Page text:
Using ADsGetObject and ADsOpenObject

When you use the ADsGetObject function, you use the default credentials, which are for the currently logged on user. If you use the ADsOpenObject function instead of the ADsGetObject function, you can explicitly specify credentials instead of using the defaults. By explicitly specifying equivalent credentials when binding to an object, you can use the cached connection on subsequent calls.

If you use the current user context (username = NULL and password = NULL) with the ADsOpenObject function, the bind cache is reused only when the entire user context is exactly the same on different calls. If you are impersonating a different user on different calls, a connection in the bind cache is used only when there is already a connection to the server in question and it has the same user context.

Optimize for Performance

Searching the directory is by far the most common operation performed on a directory. Different types of searches impact server performance differently. This section describes what you can do to reduce the number of searches and the amount of data needed for searches

The following Visual Basic script gets the distinguished name and name attributes for a user called myUser. Subsequent examples show how to improve the performance of this code.

Dim oUser as IADsContainer
Dim dn as IADs
Dim name as IADs

' The following statement does a base object search
' for only the objectClass attribute.
Set oObj = GetObject("LDAP://cn=myUser,dc=myCompany,dc=com")

' The following statement does a base object search
' for all attributes of the object.
Set dn = oObj.Get("distinguishedName")

' The following statement does not contact the server
' because the preceding statement caches all attributes.
Set name = oObj.Get("Name")

You can optimize the preceding code by using the GetInfoEx method. The GetInfoEx method loads into the cache only the information you want.

Dim oUser as IADsContainer
Dim dnName as IADs
Dim dn as IADs
Dim name as IADs

' The following statement does a base object search
' for only the objectClass attribute.
Set oObj = GetObject("LDAP://cn=myUser,dc=myCompany,dc=com")

' The following statement does a base object search
' for only the distinguishedName and Name attributes of the object.
Set dnName = oObj.GetInfoEx(Array("distinguishedName", "Name"), 0)

' The following statement does not contact the server
' because the preceding statement caches the attribute.
Set dn = oObj.Get("distinguishedName")

' The following statement does not contact the server
' because a preceding statement caches the attribute.
Set name = oObj.Get("Name")

The following code example shows the same optimization using C++:

HRESULT hr;
IADs*   pADs;
VARIANT var;

// The following statement does a base object search
// for only the objectClass attribute.
hr = ADsGetObject(L"LDAP://cn=myUser,dc=myCompany,dc=com",
                  IID_IADs, (void**)&pADs);

VariantInit(&var);

// The following statements do a base object search
// for only the distinguishedName and Name attributes of the object.
LPWSTR pszAttrs[] = { L"distinguishedName", L"Name" };
DWORD  dwNumber   = sizeof( pszAttrs ) /sizeof(LPWSTR);

hr = ADsBuildVarArrayStr( pszAttrs, dwNumber, &var );
hr = pADs->GetInfoEx(var, 0);
VariantClear(&var);
 
// The following statements do not contact the server
// because preceding statements cache the attribute.
hr = pADs->Get(L"distinguishedName",&var);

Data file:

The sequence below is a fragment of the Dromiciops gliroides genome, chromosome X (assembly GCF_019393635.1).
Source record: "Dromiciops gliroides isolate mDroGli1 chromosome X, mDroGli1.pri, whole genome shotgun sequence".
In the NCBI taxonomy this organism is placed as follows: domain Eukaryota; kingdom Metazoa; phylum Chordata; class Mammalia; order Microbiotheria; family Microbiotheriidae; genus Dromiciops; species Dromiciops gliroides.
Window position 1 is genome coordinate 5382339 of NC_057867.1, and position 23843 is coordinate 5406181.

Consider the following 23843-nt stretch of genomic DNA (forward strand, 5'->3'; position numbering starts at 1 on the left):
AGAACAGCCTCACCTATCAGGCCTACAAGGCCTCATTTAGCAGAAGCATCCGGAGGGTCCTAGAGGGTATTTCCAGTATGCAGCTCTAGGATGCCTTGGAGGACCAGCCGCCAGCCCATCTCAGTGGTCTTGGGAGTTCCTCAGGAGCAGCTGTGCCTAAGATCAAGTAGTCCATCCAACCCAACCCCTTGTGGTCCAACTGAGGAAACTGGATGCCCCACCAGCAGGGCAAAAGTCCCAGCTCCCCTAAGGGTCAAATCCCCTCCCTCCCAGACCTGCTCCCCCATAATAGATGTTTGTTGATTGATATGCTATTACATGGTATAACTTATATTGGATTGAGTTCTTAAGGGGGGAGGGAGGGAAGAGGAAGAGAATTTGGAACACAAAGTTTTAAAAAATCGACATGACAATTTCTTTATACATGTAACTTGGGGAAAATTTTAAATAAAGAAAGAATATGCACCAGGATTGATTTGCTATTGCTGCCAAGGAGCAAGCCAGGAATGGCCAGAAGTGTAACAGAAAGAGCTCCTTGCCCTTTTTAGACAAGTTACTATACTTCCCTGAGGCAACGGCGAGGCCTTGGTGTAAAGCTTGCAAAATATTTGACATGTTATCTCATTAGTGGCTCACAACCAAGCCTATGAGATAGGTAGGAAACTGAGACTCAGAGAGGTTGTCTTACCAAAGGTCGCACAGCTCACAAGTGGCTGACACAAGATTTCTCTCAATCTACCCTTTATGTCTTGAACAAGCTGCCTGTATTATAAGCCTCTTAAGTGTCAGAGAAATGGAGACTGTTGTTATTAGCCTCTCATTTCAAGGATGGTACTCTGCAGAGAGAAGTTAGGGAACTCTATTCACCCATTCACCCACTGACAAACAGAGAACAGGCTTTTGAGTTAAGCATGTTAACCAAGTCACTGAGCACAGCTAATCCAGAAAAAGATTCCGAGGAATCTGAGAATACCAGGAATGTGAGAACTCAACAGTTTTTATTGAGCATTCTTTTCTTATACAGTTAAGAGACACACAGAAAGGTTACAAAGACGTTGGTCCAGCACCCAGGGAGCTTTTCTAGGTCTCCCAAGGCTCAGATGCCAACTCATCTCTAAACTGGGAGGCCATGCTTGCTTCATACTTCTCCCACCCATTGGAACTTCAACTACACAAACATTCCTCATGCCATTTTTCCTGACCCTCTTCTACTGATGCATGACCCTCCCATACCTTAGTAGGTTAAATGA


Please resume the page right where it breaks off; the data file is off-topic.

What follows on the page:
printf("distinguishedName = %S\n", V_BSTR(&var));
VariantClear(&var);

// The following statements do not contact the server
// because preceding statements cache the attribute.
hr = pADs->Get(L"Name", &var);
printf("Name = %S\n", V_BSTR(&var));
VariantClear(&var);

Using a Serverless Bind for Fault Tolerance

When using the ADsOpenObject and ADsGetObject functions, do not specify a domain name or a server name for the path name. This case, known as a serverless bind, automatically connects to any available server in your domain. A serverless bind prevents your code from failing when a specified server is unavailable.

The following code example shows how to use the ADsOpenObject function to perform a serverless bind:

ADsOpenObject("LDAP://DC=domain, DC=com",...)

If you must specify a server, use the ADS_SERVER_BIND flag to avoid unnecessary or incorrect queries to the DNS server. For more information, see the Knowledge Base article ADsOpenObject(), ADsGetObject(), OpenDSObject() Functions May Generate Incorrect DNS Queries.

The following code example shows how to use the ADsOpenObject function to bind to a specific server using the ADS_SERVER_BIND flag:

ADsOpenObject("LDAP://server/domain.com/DC=domain, DC=com",..., ADS_SERVER_BIND)

Implement a Fast Bind

When binding to an object using ADSI, ADSI makes a request to the server to determine the object class of the object in the bind call. ADSI does this to retrieve the appropriate interfaces and ADSI extension interfaces for the object.

If you are a knowledgeable user and are writing an application that has no need for an advanced interface, you may want to use the ADS_FAST_BIND flag. When you set this flag in a bind call, ADSI does not query the objectClass property. Doing this exposes only the base interfaces supported by all ADSI objects. You can use this option to boost performance in a series of object manipulations that involve only methods of the base interfaces. Examples of base interfaces are the IADs, IADsContainer, IDirectoryObject, and IDirectorySearch interfaces.

The following code example shows how to use the ADS_FAST_BIND flag to establish a fast bind and how to use the results of the bind:

Dim oNamesp as IADsUser
Dim oObj as IADs
Dim dnName as IADs
Dim dn as IADs
Dim name as IADs

' Get a container for the provider.
Set oNamesp = GetObject("LDAP:")

' Bind using the ADS_FAST_BIND flag to save one roundtrip to the server.
Set oObj = oNamesp.OpenDSObject("LDAP://cn=myUser,dc=myCompany,dc=com",